# [XeTeX] Translation commands for package dramatist to put in the marathi.ldf file

Zdenek Wagner zdenek.wagner at gmail.com
Sun Apr 12 15:59:52 CEST 2020

Hi all,

just to summarize:

\def, \edef, \gdef, \xdef, \let, \chardef, \mathchardef are primitives,
they work always without any check. You can damage anything if you are not
careful.

\newcommand defines a new (fragile) macro (without a star it is \long),
reports an error if already exists

\renewcommand reports an error if the macro does not exist

\DeclareRobustCommand defines a robust macro (\long without a star), no
checks

\providecommand defines a macro only if it does not exist, it is not an
error if it already exists, the existing definition will not be changed

\newcommand\relax{be happy} will tell you that it is an error but
\gdef\relax{be happy} will be executed without an error and it will
probably be the last thing in your LaTeX document which will work,
\providecommand\relax{be happy} will do nothing, \renewcommand assumes that
you know what you are doing, hence you should know why you want to destroy
the whole LaTeX kernel by redefining \relax...

If you know what you are doing, and when preparing package-like macros you
should know it, there is no reason for not using the primitives directly.
For instance, in one document I want \label to do another action with its
argument. I believe that it will always have one argument but the code of
\label can be changed in the future. Thus I store its current definition,
define my addition and then call the original macro. This can be done with
\let and \def, not with \newcommand:

\let\savedLabel\label
\def\label#1{Do something with #1 \SavedLabel{#1}}

The second line could be replaced with
\renewcommand*\label[1]{Do something with #1 \SavedLabel{#1}}

\providecommand is useful if you assume that a definition exist but you
want to provide a default definition.

The newcommand family is useful because it offers a default first argument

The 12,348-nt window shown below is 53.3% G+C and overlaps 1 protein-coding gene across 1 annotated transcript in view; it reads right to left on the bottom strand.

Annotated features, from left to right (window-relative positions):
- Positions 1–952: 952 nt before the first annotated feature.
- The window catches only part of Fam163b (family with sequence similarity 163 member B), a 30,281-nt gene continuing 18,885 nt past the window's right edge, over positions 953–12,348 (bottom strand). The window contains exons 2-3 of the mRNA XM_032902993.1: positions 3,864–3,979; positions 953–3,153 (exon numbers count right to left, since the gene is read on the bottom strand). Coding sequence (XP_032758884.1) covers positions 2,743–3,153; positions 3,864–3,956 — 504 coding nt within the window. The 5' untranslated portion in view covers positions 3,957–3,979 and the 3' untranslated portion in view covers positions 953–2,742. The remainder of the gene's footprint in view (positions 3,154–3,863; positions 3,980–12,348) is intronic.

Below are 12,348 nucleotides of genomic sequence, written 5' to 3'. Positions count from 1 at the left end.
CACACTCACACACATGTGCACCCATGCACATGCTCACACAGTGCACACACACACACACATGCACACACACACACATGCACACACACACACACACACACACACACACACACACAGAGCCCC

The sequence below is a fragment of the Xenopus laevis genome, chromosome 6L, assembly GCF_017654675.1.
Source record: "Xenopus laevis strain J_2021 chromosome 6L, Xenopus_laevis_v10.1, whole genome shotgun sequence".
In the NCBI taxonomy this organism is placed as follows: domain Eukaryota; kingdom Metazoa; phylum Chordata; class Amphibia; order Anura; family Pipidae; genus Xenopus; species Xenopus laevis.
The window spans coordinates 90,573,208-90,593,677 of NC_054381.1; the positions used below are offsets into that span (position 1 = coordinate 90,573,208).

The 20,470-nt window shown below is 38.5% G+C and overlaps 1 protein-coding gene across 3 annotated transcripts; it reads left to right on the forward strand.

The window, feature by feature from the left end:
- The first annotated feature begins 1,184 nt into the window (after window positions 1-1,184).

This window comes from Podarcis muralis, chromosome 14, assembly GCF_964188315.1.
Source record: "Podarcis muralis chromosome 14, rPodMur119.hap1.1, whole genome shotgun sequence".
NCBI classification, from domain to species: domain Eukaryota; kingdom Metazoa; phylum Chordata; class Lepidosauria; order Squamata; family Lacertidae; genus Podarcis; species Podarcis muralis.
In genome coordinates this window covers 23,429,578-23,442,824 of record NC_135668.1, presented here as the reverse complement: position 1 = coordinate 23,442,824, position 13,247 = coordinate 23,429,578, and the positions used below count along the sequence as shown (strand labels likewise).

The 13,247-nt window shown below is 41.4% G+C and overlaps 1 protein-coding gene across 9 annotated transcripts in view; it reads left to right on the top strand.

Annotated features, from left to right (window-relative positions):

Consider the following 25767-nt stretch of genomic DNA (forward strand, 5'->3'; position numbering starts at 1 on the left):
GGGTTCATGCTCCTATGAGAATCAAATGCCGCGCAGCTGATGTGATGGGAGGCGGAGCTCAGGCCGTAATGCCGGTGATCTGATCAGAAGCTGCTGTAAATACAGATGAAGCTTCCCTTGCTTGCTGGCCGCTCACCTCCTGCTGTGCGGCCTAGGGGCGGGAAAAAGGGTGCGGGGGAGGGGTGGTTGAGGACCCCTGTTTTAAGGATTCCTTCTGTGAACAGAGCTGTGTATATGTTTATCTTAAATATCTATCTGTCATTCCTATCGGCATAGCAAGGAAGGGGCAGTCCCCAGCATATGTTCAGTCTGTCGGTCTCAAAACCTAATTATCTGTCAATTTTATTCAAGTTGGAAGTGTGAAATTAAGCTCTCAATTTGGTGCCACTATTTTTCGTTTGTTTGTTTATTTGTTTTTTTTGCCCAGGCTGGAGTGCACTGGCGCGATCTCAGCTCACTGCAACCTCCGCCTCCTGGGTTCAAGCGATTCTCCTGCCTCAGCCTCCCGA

but if you use arguments with the newcommand family, use always the star
version so that the macro is not \long. If you forget a right brace after
an argument, you will get an error message at the end of a paragraph but
without  the star you get an error message at the end of a file hence it is
difficult the source of the error.

Construct \csname scenename\endcsname expands to the contents of \scenename
if already defined or is defined to be identical with \relax if not yet
defined. When checking existence of definition, LaTeX does the following:

\expandafter\ifx\csname scenename\endcsname\relax
code for \scenename not yet defined
\else
\fi

Of course, the whole \else part can be omitted if you have nothing to put
there.

Zdeněk Wagner
http://ttsm.icpf.cas.cz/team/wagner.shtml
http://icebearsoft.euweb.cz

ne 12. 4. 2020 v 12:49 odesílatel Ross Moore <ross.moore at mq.edu.au> napsal:

> Hi Phil, Zdeněk and others.
>
> On 12 Apr 2020, at 7:46 pm, Philip Taylor <P.Taylor at Hellenic-Institute.Uk>
> wrote:
>
> Zdeněk Wagner wrote:
>
> I would not do it. Of course, you cannot use \renewcommand because
> \scenename is not used in any *.ldf. You could use \def\scenename{दरश्य} […]
>
>
> LaTeX has  \providecommand  with the same syntax as \newcommand  and
>  \renewcommand .
>
> It makes the definition *only* if the c-s is not already known.
> This means that you can always use:
>
>   \providecommand\mycs{}
>   \renewcommand\mycs{ what I really want }
>
> to get around such issues.
>
>
> A thought — if \scenename is not known at the point that the last line of
> [gloss-]marathi.ldf is read, would there be any point in using \def
> \scenename {दरश्य}, since such definition would either get over-ridden by
> whatever subsequent definition of \scename is causing the problem (\def,
> \scenename would already be defined.  Is this not the case (he asked, as
> someone who barely understands anything that LaTeX does ...) ?
>
>
> There is always a way to get what you want,
> whether using Plain TeX or LaTeX or whatever other high-level macro
> structures.
>
> Thus the important thing is how to make it resistant to updates, as Zdeněk
> said.
>
>
> *Philip Taylor*
>
>
> Hope this helps.
> Stay safe.
>
> Ross
>
>
> Dr Ross Moore
> Department of Mathematics and Statistics
> 12 Wally’s Walk, Level 7, Room 734
> Macquarie University, NSW 2109, Australia
> T: +61 2 9850 8955  |  F: +61 2 9850 8114
> M:+61 407 288 255  |  E: ross.moore at mq.edu.au
> http://www.maths.mq.edu.au
>
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